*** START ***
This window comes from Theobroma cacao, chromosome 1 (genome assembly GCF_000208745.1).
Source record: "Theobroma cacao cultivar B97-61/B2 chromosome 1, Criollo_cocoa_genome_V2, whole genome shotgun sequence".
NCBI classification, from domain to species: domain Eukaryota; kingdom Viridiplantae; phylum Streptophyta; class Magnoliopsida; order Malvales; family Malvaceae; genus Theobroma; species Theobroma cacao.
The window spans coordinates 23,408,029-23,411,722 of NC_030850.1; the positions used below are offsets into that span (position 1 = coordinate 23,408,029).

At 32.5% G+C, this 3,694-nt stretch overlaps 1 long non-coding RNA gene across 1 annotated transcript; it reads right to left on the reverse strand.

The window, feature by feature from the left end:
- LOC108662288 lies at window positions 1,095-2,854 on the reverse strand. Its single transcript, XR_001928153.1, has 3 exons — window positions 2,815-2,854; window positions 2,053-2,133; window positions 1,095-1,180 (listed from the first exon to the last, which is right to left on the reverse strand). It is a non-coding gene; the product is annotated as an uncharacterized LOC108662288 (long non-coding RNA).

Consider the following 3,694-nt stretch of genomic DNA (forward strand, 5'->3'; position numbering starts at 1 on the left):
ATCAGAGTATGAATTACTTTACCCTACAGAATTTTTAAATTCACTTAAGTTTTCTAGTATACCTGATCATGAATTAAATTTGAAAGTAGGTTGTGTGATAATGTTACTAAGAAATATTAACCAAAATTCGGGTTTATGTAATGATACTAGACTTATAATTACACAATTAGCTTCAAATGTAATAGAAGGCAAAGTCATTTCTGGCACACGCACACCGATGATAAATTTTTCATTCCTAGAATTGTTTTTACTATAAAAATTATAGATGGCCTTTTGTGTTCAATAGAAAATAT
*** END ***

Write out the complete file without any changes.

This window comes from Theobroma cacao, chromosome 1 (genome assembly GCF_000208745.1).
Source record: "Theobroma cacao cultivar B97-61/B2 chromosome 1, Criollo_cocoa_genome_V2, whole genome shotgun sequence".
NCBI classification, from domain to species: domain Eukaryota; kingdom Viridiplantae; phylum Streptophyta; class Magnoliopsida; order Malvales; family Malvaceae; genus Theobroma; species Theobroma cacao.
The window spans coordinates 23,408,029-23,411,722 of NC_030850.1; the positions used below are offsets into that span (position 1 = coordinate 23,408,029).

At 32.5% G+C, this 3,694-nt stretch overlaps 1 long non-coding RNA gene across 1 annotated transcript; it reads right to left on the reverse strand.

The window, feature by feature from the left end:
- LOC108662288 lies at window positions 1,095-2,854 on the reverse strand. Its single transcript, XR_001928153.1, has 3 exons — window positions 2,815-2,854; window positions 2,053-2,133; window positions 1,095-1,180 (listed from the first exon to the last, which is right to left on the reverse strand). It is a non-coding gene; the product is annotated as an uncharacterized LOC108662288 (long non-coding RNA).

Consider the following 3,694-nt stretch of genomic DNA (forward strand, 5'->3'; position numbering starts at 1 on the left):
ATCAGAGTATGAATTACTTTACCCTACAGAATTTTTAAATTCACTTAAGTTTTCTAGTATACCTGATCATGAATTAAATTTGAAAGTAGGTTGTGTGATAATGTTACTAAGAAATATTAACCAAAATTCGGGTTTATGTAATGATACTAGACTTATAATTACACAATTAGCTTCAAATGTAATAGAAGGCAAAGTCATTTCTGGCACACGCACACCGATGATAAATTTTTCATTCCTAGAATTGTTTTTACTATAAAAATTATAGATGGCCTTTTGTGTTCAATAGAAAATAT